The whaling industry in the Azores was introduced by the new North American generation. Big sailing ships, called Yankees, were the first to adventure in the Azorean waters to hunt whales. They captured the giant cetaceans and then they melted the meat that originated the oil used for lighting.
Because of this American influence, a lot of North American ships stopped here in search for shelter and supplies. In order to run away from the Azorean crisis, many men left the islands to move to the USA in the pursuit of a brighter future.
In the end of the XVIII century, a lot of emigrants came back from the USA to start the whaling industry in Azores. On board, the Americans developed better skills on hunting whales.
1896 – 1949
The big ships were substituted by a more coastal whaling. There were a lot of sperm whales close to our shores. The lookouts – vigias – were added to this tradition to help locating the whales from shore. Smaller wooden boats left the shore in the direction of the sperm whales, guided by the vigias.
The whaling tradition in the Azores started to fade away in the end of the 60s. Even though the whaling hunting methods were traditional, many animals were captured. Between 1896 and 1949, about 12 thousand whales were killed.
This was the last year that Azoreans captured whales in Pico Island. The whaling chapter in the Azores was finally over.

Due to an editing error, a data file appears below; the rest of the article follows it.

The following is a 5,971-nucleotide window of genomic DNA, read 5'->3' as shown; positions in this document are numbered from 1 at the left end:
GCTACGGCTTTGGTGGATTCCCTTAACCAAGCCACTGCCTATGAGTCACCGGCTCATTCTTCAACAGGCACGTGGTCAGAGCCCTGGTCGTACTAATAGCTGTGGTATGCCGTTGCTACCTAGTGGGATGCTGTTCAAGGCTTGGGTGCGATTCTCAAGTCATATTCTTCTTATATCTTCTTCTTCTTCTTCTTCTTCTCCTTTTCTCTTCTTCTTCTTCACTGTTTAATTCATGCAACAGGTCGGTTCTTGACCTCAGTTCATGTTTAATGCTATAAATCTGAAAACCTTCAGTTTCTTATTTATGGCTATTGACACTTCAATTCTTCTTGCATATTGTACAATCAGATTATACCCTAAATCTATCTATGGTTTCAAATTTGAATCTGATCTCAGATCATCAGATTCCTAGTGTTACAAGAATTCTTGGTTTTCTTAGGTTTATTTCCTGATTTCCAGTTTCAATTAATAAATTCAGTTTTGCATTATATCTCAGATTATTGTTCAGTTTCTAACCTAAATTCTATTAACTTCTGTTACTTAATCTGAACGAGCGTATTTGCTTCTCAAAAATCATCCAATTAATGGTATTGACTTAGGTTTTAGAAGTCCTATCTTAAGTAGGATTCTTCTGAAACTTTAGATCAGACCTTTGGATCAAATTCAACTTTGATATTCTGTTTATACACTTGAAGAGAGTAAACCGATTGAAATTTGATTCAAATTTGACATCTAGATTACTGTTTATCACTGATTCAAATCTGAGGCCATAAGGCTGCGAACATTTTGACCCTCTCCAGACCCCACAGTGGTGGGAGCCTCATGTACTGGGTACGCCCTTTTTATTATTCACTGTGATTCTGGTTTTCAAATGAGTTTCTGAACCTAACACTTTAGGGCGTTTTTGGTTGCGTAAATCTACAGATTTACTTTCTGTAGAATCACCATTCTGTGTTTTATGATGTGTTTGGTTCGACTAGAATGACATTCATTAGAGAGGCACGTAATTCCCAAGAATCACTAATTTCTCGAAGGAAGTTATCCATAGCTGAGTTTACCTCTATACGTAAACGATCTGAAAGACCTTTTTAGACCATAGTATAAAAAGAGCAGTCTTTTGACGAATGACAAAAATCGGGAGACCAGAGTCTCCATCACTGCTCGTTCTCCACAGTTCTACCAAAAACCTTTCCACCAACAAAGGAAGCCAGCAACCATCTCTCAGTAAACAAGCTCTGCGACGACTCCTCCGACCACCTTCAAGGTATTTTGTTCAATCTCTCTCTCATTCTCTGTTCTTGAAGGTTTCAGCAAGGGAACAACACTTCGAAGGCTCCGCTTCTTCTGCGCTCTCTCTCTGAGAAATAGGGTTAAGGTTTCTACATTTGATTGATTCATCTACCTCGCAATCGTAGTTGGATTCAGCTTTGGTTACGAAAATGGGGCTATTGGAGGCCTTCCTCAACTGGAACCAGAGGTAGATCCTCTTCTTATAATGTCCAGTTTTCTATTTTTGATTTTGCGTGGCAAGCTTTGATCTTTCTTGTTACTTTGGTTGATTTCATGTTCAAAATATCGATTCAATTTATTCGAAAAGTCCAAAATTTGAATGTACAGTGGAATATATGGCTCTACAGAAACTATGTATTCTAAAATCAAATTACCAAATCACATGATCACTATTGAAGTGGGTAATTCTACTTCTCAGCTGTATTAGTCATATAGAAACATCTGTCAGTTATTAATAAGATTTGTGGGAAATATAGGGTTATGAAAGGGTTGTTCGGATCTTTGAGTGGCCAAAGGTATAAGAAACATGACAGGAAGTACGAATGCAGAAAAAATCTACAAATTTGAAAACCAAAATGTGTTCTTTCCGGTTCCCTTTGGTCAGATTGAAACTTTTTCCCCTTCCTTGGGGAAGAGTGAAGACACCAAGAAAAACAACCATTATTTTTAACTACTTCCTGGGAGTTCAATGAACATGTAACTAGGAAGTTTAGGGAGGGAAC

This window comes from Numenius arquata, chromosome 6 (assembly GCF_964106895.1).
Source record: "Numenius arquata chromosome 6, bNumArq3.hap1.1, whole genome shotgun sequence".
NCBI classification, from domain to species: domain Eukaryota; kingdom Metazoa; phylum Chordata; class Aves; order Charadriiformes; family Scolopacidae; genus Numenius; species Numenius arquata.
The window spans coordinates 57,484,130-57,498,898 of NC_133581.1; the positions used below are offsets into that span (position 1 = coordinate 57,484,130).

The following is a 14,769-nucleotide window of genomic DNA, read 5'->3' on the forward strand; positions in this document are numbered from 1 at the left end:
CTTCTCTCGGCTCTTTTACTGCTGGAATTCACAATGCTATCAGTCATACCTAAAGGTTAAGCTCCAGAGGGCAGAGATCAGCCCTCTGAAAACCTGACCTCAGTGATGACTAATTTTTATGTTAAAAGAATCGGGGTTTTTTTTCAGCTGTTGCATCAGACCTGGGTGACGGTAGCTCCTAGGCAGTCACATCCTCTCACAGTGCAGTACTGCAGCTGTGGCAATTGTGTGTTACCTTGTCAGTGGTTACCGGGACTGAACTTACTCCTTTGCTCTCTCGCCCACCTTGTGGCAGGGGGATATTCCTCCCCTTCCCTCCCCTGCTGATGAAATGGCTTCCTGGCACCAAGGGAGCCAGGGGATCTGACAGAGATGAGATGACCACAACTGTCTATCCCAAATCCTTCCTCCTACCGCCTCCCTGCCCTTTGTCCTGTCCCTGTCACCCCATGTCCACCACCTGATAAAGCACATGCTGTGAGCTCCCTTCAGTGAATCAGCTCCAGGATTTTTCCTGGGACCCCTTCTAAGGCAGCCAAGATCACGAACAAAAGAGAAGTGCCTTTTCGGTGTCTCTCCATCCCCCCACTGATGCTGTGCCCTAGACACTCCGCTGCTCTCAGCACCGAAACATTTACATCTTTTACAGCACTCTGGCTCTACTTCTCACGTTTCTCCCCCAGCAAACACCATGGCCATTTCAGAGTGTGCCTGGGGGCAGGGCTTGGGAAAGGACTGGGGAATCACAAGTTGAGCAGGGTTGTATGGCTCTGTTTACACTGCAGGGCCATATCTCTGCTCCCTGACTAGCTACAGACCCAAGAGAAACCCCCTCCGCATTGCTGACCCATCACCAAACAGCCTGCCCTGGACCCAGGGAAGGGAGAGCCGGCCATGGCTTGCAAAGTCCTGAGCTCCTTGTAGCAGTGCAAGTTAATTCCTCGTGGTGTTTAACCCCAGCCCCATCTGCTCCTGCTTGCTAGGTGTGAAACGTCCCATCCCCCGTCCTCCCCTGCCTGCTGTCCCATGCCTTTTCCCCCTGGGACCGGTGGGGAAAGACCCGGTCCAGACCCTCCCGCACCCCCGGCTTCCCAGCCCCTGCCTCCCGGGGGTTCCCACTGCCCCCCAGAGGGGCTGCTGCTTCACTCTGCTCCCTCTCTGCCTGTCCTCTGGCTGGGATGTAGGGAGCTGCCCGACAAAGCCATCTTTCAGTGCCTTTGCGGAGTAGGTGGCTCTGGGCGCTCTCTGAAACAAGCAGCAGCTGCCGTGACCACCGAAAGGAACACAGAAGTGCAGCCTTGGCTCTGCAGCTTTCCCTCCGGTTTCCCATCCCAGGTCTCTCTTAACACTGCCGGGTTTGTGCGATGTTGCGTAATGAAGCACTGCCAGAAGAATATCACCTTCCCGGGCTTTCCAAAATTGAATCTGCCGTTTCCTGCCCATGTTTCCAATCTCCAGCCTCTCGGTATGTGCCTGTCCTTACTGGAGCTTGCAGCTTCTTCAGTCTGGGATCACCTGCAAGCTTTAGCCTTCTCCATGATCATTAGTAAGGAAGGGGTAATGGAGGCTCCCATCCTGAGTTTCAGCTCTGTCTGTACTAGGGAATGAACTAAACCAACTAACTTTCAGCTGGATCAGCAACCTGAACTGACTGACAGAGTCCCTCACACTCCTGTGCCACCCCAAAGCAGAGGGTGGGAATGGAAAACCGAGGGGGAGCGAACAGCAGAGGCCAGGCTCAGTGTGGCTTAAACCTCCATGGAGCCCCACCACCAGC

During the convention on the conservation of European Wildlife and Natural Habitat in Europe, in September of 1979, an agreement was created. The rules that stopped all kind of marine mammals from being killed in Portuguese waters were created then.
The first whale watching company was created in Lajes do Pico, in Pico Island. A year later, Futurismo Whale Watching Azores started its activity in São Miguel Island. The whale watching expertise from the Azorean companies kept alive the whaling history until nowadays.
What has changed
The old whaling boats that were recovered are now used in boat racings. The old whaling factory in Pico Island is now a Whaling Museum located in São Roque village. The old lookout spots are now being used to locate the animals from land to send the whale watching boats towards their location.
Whale and dolphin watching in the Azores is more and more rooted in the local culture. The sperm whale is still the gem of the Azorean waters and there are more and more living here, this is why it is the cultural and tourism Azorean symbol.